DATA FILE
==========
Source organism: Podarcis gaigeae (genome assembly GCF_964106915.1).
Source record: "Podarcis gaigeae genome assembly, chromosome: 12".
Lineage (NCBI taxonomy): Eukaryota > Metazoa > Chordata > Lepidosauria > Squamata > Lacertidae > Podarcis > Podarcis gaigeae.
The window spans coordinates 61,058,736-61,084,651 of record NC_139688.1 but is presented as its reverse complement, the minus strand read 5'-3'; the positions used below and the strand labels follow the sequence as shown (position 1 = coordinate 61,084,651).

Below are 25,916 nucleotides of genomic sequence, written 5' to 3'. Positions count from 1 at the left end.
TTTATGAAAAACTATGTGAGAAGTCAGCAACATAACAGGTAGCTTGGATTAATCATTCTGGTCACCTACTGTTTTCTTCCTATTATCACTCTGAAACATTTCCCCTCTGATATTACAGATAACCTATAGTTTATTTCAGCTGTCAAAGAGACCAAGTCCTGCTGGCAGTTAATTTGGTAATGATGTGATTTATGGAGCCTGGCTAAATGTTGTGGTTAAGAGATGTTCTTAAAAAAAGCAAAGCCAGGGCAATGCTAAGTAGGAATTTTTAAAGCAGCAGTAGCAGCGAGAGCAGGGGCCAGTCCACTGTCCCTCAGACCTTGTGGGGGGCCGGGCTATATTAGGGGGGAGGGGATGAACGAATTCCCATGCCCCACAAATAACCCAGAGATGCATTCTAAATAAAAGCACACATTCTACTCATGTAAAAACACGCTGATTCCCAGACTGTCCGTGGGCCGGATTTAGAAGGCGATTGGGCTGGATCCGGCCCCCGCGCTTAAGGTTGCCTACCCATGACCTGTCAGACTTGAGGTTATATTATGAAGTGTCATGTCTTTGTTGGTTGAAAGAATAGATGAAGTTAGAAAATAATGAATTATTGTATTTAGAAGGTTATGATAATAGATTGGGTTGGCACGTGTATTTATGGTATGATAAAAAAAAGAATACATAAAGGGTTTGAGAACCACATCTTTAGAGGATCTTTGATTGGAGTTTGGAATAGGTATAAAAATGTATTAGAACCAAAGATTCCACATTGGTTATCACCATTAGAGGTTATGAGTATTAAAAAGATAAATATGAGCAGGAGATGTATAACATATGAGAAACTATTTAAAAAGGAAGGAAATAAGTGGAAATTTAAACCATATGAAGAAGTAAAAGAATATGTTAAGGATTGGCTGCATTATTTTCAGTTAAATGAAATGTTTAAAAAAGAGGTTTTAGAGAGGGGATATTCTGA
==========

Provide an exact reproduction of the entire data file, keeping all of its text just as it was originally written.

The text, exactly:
Source organism: Podarcis gaigeae (genome assembly GCF_964106915.1).
Source record: "Podarcis gaigeae genome assembly, chromosome: 12".
Lineage (NCBI taxonomy): Eukaryota > Metazoa > Chordata > Lepidosauria > Squamata > Lacertidae > Podarcis > Podarcis gaigeae.
The window spans coordinates 61,058,736-61,084,651 of record NC_139688.1 but is presented as its reverse complement, the minus strand read 5'-3'; the positions used below and the strand labels follow the sequence as shown (position 1 = coordinate 61,084,651).

Below are 25,916 nucleotides of genomic sequence, written 5' to 3'. Positions count from 1 at the left end.
TTTATGAAAAACTATGTGAGAAGTCAGCAACATAACAGGTAGCTTGGATTAATCATTCTGGTCACCTACTGTTTTCTTCCTATTATCACTCTGAAACATTTCCCCTCTGATATTACAGATAACCTATAGTTTATTTCAGCTGTCAAAGAGACCAAGTCCTGCTGGCAGTTAATTTGGTAATGATGTGATTTATGGAGCCTGGCTAAATGTTGTGGTTAAGAGATGTTCTTAAAAAAAGCAAAGCCAGGGCAATGCTAAGTAGGAATTTTTAAAGCAGCAGTAGCAGCGAGAGCAGGGGCCAGTCCACTGTCCCTCAGACCTTGTGGGGGGCCGGGCTATATTAGGGGGGAGGGGATGAACGAATTCCCATGCCCCACAAATAACCCAGAGATGCATTCTAAATAAAAGCACACATTCTACTCATGTAAAAACACGCTGATTCCCAGACTGTCCGTGGGCCGGATTTAGAAGGCGATTGGGCTGGATCCGGCCCCCGCGCTTAAGGTTGCCTACCCATGACCTGTCAGACTTGAGGTTATATTATGAAGTGTCATGTCTTTGTTGGTTGAAAGAATAGATGAAGTTAGAAAATAATGAATTATTGTATTTAGAAGGTTATGATAATAGATTGGGTTGGCACGTGTATTTATGGTATGATAAAAAAAAGAATACATAAAGGGTTTGAGAACCACATCTTTAGAGGATCTTTGATTGGAGTTTGGAATAGGTATAAAAATGTATTAGAACCAAAGATTCCACATTGGTTATCACCATTAGAGGTTATGAGTATTAAAAAGATAAATATGAGCAGGAGATGTATAACATATGAGAAACTATTTAAAAAGGAAGGAAATAAGTGGAAATTTAAACCATATGAAGAAGTAAAAGAATATGTTAAGGATTGGCTGCATTATTTTCAGTTAAATGAAATGTTTAAAAAAGAGGTTTTAGAGAGGGGATATTCTGA